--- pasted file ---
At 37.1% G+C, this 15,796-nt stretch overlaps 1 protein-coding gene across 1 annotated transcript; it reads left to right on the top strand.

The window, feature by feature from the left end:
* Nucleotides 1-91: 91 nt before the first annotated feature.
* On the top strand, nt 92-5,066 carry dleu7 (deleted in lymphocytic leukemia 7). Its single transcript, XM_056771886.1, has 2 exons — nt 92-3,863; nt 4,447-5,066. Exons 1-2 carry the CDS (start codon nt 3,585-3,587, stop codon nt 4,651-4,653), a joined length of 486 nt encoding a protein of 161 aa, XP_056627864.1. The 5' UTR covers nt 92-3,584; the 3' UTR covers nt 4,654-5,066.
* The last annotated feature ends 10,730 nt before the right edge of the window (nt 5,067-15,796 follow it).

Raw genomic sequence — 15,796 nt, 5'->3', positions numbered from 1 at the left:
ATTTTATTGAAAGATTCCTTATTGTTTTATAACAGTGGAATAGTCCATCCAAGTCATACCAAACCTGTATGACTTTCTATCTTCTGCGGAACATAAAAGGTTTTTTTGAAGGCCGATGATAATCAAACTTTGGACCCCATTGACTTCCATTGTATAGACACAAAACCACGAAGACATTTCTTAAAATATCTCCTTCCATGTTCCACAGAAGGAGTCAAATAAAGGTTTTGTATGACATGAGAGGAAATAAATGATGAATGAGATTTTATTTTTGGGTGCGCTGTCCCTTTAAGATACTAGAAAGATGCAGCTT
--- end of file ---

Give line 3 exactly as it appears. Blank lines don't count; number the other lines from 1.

* Nucleotides 1-91: 91 nt before the first annotated feature.